Routing with BigQuery and ArcGIS Platform APIs

This post is a continuation of last month’s post about analyzing location change with BigQuery. At the end of that post, I was already thinking of ways to extend the analysis and visualization. I decided to take the opportunity to explore Esri’s recently-announced ArcGIS Platform APIs. These APIs are the same that have been available via an AGOL subscription or an ELA, but they are now presented in a consumption-based model, similar to Google or Mapbox APIs, that allow you to make use of them without having to make a larger up-front commitment to the rest of the ArcGIS stack. Esri’s basemaps and their location services have always been high-quality, so it’s nice to see them available under a more accessible model.

Decided to use the Esri routing API to visualize possible routes between the various locations of the “Sample Asset” from my last post. I chose to build a very simple Node API to access the BigQuery data and use that API from a simple page that calls the Esri API and displays the output on a Leaflet map. The first thing I needed to do was add a little extra SQL in BigQuery to return coordinates in a format consumable by the Esri API. The raw API expects coordinates delimited as such:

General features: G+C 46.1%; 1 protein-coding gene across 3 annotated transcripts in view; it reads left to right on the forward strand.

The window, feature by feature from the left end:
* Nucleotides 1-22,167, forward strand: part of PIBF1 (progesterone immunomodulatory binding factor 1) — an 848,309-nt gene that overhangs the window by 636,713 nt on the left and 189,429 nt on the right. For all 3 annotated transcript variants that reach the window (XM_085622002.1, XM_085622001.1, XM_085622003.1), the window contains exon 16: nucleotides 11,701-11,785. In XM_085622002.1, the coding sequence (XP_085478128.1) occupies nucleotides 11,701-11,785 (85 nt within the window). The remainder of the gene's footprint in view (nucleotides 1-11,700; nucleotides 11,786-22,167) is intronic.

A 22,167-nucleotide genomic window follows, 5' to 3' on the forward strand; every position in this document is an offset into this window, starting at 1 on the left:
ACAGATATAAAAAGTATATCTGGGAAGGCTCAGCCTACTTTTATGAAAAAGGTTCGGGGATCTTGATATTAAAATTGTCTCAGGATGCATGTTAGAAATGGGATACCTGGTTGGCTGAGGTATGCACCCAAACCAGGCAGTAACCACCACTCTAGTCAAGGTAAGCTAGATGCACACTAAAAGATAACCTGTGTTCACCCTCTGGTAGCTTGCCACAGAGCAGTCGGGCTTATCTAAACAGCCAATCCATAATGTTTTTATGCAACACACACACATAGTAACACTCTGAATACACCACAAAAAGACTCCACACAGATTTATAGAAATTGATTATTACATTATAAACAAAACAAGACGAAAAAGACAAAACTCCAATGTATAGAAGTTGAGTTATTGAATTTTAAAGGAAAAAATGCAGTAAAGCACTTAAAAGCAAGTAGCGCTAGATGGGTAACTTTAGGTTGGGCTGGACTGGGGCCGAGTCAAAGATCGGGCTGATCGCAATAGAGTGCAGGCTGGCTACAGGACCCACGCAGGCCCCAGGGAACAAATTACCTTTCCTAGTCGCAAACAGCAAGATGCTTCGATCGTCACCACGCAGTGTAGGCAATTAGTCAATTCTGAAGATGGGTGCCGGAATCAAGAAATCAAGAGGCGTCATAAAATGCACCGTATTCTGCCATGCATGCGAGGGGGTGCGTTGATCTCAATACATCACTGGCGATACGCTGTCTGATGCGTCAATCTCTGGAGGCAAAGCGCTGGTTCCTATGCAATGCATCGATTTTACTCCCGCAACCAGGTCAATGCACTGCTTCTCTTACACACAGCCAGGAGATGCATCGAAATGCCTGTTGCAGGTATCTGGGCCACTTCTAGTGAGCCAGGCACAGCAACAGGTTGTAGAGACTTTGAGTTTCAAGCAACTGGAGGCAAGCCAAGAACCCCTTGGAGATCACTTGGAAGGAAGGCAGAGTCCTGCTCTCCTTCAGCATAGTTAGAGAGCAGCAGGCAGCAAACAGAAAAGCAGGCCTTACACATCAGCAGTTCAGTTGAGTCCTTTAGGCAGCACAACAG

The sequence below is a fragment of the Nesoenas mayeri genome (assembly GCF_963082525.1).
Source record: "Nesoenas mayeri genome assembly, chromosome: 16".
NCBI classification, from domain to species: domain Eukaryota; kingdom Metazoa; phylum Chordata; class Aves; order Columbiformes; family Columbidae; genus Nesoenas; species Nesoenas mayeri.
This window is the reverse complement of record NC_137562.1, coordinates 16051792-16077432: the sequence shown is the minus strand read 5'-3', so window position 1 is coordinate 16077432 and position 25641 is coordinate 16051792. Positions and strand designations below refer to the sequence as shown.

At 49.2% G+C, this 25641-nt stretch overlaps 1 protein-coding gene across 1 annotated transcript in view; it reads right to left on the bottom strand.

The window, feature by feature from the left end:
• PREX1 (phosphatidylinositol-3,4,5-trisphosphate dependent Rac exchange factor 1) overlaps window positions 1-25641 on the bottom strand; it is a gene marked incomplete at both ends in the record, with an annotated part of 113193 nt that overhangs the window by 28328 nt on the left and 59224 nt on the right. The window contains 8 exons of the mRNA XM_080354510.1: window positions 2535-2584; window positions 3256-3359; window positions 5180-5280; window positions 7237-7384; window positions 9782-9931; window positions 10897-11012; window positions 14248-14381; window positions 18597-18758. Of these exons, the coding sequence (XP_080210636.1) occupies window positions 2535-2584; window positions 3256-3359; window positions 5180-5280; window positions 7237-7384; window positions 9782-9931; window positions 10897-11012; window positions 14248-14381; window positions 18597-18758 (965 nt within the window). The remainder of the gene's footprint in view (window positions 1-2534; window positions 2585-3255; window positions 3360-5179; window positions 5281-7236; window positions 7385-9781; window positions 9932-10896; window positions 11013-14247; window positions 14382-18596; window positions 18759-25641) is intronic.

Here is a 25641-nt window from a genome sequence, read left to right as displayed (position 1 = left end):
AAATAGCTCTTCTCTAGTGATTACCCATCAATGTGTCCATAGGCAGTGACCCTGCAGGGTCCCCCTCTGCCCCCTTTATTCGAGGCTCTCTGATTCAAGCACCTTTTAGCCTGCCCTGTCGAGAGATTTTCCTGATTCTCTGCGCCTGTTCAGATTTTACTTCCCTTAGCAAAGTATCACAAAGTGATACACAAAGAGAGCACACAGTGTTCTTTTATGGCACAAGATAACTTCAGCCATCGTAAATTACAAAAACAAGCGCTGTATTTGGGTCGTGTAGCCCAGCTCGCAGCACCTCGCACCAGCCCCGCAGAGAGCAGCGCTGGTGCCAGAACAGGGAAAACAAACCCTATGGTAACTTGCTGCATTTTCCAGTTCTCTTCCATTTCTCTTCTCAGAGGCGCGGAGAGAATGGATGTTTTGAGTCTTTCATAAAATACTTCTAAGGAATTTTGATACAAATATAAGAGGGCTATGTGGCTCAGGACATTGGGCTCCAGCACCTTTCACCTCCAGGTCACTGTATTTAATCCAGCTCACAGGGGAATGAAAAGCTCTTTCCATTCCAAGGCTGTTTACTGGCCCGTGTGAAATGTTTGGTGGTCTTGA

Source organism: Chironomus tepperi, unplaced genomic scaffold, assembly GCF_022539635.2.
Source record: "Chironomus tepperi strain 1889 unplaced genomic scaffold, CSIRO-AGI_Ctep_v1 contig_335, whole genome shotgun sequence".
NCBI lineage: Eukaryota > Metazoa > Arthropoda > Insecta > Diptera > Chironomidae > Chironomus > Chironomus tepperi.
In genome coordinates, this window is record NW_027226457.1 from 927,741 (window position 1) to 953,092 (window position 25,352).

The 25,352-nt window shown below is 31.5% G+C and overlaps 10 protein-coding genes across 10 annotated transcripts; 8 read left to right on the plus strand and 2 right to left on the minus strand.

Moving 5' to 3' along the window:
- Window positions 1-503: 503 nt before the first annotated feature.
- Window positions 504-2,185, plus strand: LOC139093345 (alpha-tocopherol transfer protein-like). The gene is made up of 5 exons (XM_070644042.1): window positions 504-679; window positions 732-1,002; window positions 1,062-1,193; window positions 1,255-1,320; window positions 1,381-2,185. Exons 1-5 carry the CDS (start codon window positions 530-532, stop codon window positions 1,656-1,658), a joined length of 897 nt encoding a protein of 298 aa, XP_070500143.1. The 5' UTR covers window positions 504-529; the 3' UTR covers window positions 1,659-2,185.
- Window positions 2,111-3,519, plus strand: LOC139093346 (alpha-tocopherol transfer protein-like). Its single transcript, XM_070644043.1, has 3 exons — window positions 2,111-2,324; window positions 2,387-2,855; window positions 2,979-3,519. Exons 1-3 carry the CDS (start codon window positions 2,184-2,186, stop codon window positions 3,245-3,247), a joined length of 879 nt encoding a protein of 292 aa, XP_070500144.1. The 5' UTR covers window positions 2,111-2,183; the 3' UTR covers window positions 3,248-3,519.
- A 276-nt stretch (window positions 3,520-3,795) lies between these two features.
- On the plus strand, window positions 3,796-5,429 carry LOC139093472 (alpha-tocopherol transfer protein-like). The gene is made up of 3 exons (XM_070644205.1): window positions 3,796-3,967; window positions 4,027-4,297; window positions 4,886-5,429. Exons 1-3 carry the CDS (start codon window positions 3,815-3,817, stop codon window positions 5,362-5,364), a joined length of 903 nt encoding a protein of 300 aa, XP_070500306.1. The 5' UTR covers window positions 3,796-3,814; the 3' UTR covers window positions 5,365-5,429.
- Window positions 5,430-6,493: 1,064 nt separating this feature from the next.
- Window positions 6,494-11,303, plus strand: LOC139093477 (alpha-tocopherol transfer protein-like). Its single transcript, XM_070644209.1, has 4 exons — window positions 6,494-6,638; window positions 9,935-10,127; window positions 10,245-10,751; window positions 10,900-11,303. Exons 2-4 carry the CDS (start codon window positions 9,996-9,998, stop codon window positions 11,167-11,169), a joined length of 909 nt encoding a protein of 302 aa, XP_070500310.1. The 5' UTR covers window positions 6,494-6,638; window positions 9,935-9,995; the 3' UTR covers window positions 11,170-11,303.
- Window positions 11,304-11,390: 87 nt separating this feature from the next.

This syntax happens to be the same as that used by OSRM, which will be the subject of a future post. I wrapped the query from the previous post in subquery and extracted the delimited coordinates like this (post continues after the code block):

ARRAY_TO_STRING(ARRAY_AGG(CONCAT(st_x(q.loc),',',st_y(q.loc))), ';') AS coords
(LAG(capture_date) OVER (PARTITION BY resource_id ORDER BY capture_date ASC)) AS prev_date,
(LAG(wkt) OVER (PARTITION BY resource_id ORDER BY capture_date ASC)) AS prev_loc
st_astext(loc) AS wkt,
capture_date DESC) q
capture_date )
'Sample Asset' AS name,
capture_date ASC) q
view raw vw_stops.sql hosted with ❤ by GitHub

I saved that query as a view to make life a little easier in my application. On the Node side of things, I used the nodejs-bigquery client library. Pay special attention to the pre-requisite setup steps in the quickstart section of the readme to ensure BigQuery is setup to work with your app. The samples in the readme are great for getting started as well.

I used Express to make a super-simple API. I won’t go into the details of that here because that’s a well-worn path and a search engine will surface better explanations than I could provide. Within the app, there’s an important step to setting up interaction with BigQuery. BigQuery needs to know which project you are accessing and what credentials you are using. It supports a number of authentication methods, but I’m using a service account key file to keep things simple for this post. Both of those things need to exposed via environment variables, which can be done like so:

//Google Cloud Environments
process.env.GOOGLE_CLOUD_PROJECT = "my-project-name";
process.env.GOOGLE_APPLICATION_CREDENTIALS = "path/to/my/key.json";